The federal election was held in Australia on the weekend and, three days after, we are still waiting for a result. Even though the polls were consistently predicting a 50/50 split between the two major parties, people seemed genuinely shocked at the result. We are looking down the barrel of another hung parliament and this presents challenges for whoever claims a majority. The next sitting of parliament promises to be one where robust debate is replaced by political grandstanding and governing becomes a secondary consideration to winning the 30-second media grab. As part of the election post-mortem, there is the obvious focus on the role of the leaders and, in this case, the role of the Prime Minister, Malcolm Turnbull, as people speculate on whether he can survive into the next parliament. Lessons from his experience are extremely relevant to leaders in any walk of life.
Mr Turnbull assumed the role under controversial circumstances usurping first term Prime Minister Tony Abbott late in 2015. Abbott was polling consistently poorly and had fended off a “challenge” only six months previously where no candidate actually stood against him. Even his most ardent supporters would have to admit that, in all likelihood, he was doomed to lead the Liberal/National coalition to an electoral whitewash however it doesn’t mean that it legitimises Turnbull’s elevation to the top job. Lessons learnt from Prime Ministers of the past show that the electorate does not support replacing first term leaders. They feel as though it is their role to elect and their role to remove their leaders. As such, it was difficult for Turnbull before he even started.
After a brief and stellar period of the media spotlight, Turnbull’s popularity soared. Promising renewal and engagement, he spoke about the fact that “there has never been a more exciting time to live in Australia than there is today”. His mantra was positivity and energy. He promoted innovation and STEM teachings. He highlighted trade possibilities. He spoke about the new economy. However, after his honeymoon period, the lustre wore off.
As a leader, Turnbull failed to connect with the electorate. Polls showed that he was viewed as aloof and out of touch. While the innovation economy was exciting (and necessary), he failed to empathise with the hundreds of thousands who would, most likely, lose their jobs as a result of it and become displaced. When backed into a corner, Turnbull displayed a style where he would lecture and attempt to educate as opposed to empathise and engage. The typical suburban and rural voter were confused and scared. Without realising it, Turnbull had lost his audience and was never able to regain it.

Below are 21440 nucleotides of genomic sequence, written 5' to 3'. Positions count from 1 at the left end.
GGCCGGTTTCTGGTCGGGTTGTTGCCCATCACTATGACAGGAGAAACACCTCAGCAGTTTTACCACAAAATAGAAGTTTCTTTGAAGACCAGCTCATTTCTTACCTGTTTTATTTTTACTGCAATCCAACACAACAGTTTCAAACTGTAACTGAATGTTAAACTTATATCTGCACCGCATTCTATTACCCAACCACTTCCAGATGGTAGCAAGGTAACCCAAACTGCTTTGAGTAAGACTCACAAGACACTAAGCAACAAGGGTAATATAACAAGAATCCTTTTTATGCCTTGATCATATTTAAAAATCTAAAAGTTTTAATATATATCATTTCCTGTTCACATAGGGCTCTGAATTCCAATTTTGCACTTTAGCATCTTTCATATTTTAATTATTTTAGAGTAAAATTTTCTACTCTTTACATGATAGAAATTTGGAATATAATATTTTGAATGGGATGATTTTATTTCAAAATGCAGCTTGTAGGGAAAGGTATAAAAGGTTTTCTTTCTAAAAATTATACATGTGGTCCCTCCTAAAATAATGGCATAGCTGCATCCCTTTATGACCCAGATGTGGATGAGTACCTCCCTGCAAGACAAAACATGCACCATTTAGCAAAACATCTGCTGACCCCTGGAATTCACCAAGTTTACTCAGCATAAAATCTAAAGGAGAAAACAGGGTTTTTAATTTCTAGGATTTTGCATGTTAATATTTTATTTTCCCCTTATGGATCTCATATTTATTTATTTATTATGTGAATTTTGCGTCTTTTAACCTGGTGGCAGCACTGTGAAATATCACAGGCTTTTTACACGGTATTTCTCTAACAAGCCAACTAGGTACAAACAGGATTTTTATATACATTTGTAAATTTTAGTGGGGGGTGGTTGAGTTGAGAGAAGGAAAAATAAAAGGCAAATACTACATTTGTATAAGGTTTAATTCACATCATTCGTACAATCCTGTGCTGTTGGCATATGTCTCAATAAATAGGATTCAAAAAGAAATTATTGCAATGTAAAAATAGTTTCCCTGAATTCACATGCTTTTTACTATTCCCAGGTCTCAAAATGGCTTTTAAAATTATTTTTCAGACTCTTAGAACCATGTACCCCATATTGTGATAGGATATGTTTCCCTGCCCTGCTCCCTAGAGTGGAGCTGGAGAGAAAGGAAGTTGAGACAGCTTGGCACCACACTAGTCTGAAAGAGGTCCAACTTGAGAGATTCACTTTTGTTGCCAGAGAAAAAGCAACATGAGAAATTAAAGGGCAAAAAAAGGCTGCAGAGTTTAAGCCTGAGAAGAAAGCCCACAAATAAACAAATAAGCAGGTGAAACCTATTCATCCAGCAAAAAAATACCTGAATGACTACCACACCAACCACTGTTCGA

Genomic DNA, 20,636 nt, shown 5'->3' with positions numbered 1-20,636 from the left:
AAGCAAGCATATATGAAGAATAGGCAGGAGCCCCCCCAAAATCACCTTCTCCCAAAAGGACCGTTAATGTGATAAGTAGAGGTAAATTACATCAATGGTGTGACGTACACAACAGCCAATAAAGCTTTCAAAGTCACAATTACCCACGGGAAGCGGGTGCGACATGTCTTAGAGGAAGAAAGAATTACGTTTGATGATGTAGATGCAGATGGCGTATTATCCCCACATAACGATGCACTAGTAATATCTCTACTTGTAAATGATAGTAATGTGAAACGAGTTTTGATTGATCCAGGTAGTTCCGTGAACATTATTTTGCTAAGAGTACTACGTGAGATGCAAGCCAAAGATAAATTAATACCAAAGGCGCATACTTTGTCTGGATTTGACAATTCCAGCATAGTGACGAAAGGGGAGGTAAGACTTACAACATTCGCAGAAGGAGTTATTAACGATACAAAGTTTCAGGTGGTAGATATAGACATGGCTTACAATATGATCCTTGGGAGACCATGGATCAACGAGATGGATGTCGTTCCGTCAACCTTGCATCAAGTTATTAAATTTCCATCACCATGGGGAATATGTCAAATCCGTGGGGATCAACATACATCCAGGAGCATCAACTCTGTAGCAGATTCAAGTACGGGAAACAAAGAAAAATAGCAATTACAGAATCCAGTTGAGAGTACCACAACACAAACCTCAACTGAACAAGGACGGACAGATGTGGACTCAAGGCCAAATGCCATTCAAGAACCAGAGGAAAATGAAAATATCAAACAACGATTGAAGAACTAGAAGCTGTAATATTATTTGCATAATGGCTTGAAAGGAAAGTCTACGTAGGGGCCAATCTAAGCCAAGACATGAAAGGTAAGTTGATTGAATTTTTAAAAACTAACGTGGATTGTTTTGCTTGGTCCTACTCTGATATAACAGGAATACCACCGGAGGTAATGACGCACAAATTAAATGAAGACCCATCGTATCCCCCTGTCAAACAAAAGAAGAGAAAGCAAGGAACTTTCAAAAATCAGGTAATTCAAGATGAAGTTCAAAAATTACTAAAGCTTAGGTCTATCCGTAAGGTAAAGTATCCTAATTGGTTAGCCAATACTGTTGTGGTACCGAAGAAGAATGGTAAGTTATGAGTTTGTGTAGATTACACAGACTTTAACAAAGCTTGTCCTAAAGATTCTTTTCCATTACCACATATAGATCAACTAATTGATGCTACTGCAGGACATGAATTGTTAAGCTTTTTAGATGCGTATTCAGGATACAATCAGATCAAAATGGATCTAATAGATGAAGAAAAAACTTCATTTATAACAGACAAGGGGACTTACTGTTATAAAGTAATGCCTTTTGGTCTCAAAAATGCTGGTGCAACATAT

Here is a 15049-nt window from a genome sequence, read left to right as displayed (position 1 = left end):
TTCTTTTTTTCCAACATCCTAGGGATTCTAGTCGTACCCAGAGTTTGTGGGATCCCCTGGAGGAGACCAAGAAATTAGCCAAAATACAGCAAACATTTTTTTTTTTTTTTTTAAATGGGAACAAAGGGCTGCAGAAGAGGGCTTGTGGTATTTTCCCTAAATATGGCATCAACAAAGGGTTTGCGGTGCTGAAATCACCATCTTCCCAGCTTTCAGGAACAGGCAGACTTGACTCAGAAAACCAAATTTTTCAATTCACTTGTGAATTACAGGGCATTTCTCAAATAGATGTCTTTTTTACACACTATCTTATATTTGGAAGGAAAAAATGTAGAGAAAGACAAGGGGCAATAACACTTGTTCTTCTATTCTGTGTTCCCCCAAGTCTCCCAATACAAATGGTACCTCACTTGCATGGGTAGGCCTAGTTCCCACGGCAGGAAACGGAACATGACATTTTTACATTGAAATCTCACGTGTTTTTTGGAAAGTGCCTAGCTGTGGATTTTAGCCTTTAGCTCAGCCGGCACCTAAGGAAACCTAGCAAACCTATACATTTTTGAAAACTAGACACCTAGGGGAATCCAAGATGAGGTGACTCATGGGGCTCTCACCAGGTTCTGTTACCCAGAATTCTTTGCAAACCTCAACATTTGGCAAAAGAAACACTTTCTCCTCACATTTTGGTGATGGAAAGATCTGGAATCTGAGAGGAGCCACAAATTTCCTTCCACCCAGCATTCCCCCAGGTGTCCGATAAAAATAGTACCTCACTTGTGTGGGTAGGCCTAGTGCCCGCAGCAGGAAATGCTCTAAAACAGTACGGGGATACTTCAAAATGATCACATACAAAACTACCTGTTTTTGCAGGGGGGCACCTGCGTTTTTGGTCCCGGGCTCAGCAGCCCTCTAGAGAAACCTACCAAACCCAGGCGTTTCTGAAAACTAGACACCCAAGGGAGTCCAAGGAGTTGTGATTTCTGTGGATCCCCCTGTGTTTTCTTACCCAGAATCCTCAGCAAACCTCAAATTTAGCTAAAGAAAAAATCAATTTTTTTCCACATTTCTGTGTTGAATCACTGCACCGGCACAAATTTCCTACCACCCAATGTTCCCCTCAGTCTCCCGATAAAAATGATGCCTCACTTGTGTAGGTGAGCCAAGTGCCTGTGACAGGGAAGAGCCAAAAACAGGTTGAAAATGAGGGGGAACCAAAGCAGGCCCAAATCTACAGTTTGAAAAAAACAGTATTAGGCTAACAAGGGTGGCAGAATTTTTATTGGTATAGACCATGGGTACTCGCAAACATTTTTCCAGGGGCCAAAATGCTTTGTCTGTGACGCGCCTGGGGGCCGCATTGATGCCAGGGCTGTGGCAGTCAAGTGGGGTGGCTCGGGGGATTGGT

Former New South Wales Premier Kristina Keneally speaks about Turnbull’s lack of judgment and quite rightly makes the point that great leaders display great judgment. She highlights the fact that, if he went to an election straight away he would have won in a landslide however he allowed his team to bicker and squabble. She speaks about his policy thought bubbles that caused confusion and fear; policies such as the 15% GST, the decentralisation of education and, of course, the ill-fated retrospective superannuation policy. These policies made the government, and Turnbull in particular, look indecisive and weak and let the shock jocks have a free shot at his soft underbelly.
Great leaders know when to display humility and when to display aggression and strength. During the campaign, Turnbull continuously got this wrong. In a town hall debate in Western Sydney against Opposition Leader Bill Shorten, a rival Turnbull was expected to defeat with ease, Turnbull was lost in the format and the setting and he became defensive and curt. Shorten, in contrast, looked at ease with the people and it was no shock to me to see Western Sydney fall to the Opposition in this election. When the election was not yet decided, in the early hours of Sunday morning, Turnbull came to address his supporters and delivered an even more poorly judged speech. Humility was required; giving thanks to those colleagues who fought hard and lost their seats, praising the Australians who had voted for him and promising to lead those that hadn’t. Instead, he was belligerent and aggressive, blaming the result on a campaign of lies and promising that he will do it his way irrespective of the vote. It fell flat and was widely criticised.
A hung parliament brings with it a need to lead with patience and guile. To get any legislation passed, you must negotiate and you must compromise. You need to be clear and you must be legitimate. It will test Turnbull like he has never been tested before should he win government.
Leadership is an art and it is something that is always evolving. I need to say that I really like and respect Turnbull and hope that he can become a great leader for the country. Turnbull is smart. He presents well. His policies on renewal and innovation are what we need right now. He has been brave in taking on the highly influential journalists who preach hate and division. He just needs to let the country know that he is human and that he is one of them; somebody to aspire to as opposed to being resentful of. I hope that he can show the humility required over the next week and bring the country with him. He only needs to look back 30 years and try to replicate a little of Bob Hawke and he will be fine.
Brad McMahon – Managing Director